Can psychedelics treat Long COVID? A report from Time magazine, written by journalist Jamie Ducharme, sought to answer this question based on the stories of patients who have had positive results and research that needs to be conducted.
The article presents the case of Ruth, who suffered from Long COVID for more than a year, experiencing health problems such as shortness of breath, fatigue, and tiredness even after the virus was eliminated. To try to alleviate her symptoms, she used mushrooms, as she was aware of research on their possible therapeutic benefits.
As the journalist writes, this one trip was transformative. The next morning, Ruth already had a more fluid breathing and normal heart rate. Her menstrual period also stabilized, and the mental fog and motor dysfunction she felt disappeared.
According to the report, there is a growing interest among researchers in studying cases like Ruth’s. Dr. Joel Castellanos of the University of California is one example. He says he hears from many Long COVID patients who have either tried or are interested in trying psychedelics. In many cases, the improvements are very significant. Currently, Castellanos is working on a case study.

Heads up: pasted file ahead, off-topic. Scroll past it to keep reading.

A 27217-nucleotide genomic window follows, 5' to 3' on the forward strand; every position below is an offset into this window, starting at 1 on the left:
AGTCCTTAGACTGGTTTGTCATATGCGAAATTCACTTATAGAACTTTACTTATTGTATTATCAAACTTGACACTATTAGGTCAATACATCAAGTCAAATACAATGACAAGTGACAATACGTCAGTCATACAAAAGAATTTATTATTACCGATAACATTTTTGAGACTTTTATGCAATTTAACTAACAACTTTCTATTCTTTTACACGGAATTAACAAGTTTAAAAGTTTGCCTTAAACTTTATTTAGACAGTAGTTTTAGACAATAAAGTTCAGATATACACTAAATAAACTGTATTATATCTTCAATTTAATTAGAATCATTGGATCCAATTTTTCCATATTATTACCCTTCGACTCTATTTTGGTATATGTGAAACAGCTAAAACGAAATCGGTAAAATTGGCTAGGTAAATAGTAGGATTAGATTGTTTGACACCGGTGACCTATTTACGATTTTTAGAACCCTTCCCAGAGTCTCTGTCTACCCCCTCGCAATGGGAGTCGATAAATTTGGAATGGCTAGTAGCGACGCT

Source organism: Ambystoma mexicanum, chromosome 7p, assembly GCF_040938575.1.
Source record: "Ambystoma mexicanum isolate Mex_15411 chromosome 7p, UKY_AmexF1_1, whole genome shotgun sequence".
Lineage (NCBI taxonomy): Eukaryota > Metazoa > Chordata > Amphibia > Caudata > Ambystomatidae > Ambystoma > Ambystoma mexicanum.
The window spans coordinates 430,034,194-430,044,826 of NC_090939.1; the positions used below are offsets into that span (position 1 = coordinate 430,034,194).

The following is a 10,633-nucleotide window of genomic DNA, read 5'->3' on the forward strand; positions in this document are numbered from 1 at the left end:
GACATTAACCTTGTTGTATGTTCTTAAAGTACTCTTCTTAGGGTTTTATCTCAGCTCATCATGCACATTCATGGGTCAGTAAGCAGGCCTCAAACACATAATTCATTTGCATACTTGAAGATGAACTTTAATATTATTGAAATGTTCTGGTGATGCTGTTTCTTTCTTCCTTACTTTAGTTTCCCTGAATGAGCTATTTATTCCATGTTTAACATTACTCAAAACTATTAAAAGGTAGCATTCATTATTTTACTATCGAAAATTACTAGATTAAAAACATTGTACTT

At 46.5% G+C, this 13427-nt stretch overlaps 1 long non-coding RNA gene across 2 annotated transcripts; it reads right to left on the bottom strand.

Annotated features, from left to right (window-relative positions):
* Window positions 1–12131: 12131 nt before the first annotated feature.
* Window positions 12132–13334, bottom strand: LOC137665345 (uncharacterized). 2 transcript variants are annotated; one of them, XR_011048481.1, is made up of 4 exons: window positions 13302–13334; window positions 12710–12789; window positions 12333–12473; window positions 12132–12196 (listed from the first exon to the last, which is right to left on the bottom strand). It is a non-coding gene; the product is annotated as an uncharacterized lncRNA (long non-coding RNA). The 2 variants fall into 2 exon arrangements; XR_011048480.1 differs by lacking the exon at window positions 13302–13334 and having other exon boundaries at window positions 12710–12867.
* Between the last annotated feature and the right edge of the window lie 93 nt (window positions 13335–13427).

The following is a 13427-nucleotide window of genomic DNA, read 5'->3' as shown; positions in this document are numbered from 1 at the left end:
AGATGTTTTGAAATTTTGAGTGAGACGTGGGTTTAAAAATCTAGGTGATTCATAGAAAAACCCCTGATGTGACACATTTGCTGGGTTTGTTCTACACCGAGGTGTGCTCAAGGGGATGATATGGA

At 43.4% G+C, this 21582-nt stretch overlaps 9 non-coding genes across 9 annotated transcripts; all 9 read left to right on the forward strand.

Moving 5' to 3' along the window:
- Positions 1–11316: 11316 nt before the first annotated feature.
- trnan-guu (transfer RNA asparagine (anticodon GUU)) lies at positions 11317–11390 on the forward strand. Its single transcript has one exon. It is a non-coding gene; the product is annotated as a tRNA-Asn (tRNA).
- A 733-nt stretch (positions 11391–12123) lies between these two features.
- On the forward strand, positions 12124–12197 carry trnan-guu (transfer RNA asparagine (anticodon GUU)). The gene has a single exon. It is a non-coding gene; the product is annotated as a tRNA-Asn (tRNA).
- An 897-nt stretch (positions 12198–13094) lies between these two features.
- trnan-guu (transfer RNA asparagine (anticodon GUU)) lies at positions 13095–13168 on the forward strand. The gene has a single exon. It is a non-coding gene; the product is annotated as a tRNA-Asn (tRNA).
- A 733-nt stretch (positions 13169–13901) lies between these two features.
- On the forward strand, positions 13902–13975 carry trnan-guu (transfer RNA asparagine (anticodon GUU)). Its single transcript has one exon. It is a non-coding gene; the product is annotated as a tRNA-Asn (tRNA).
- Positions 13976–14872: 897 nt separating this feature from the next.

Dr. Sue Sisley, who researches psilocybin at Scottsdale Research Institute in Phoenix, believes that psilocybin from mushrooms can help Long COVID patients by stimulating new neuronal connections and tissue growth in the brain and reducing inflammation throughout the body. Recently, she advised the inclusion of Long COVID in the bill that will allocate $30 million to research the therapeutic potential of psilocybin for 13 different conditions.
According to Charles Nichols, a professor of pharmacology at Louisiana State University School of Medicine, some psychedelics have anti-inflammatory effects in rodents. If the same turns out to be true in humans, according to the expert, it’s logical to think psychedelics could bring some relief to people with Long COVID.
For now, despite the positive results, it is not possible to categorically assert that psychedelics are effective in treating the syndrome. As Sisley emphasized, “We’re dealing with very powerful psychoactive medications. People need to proceed with immense amounts of caution.”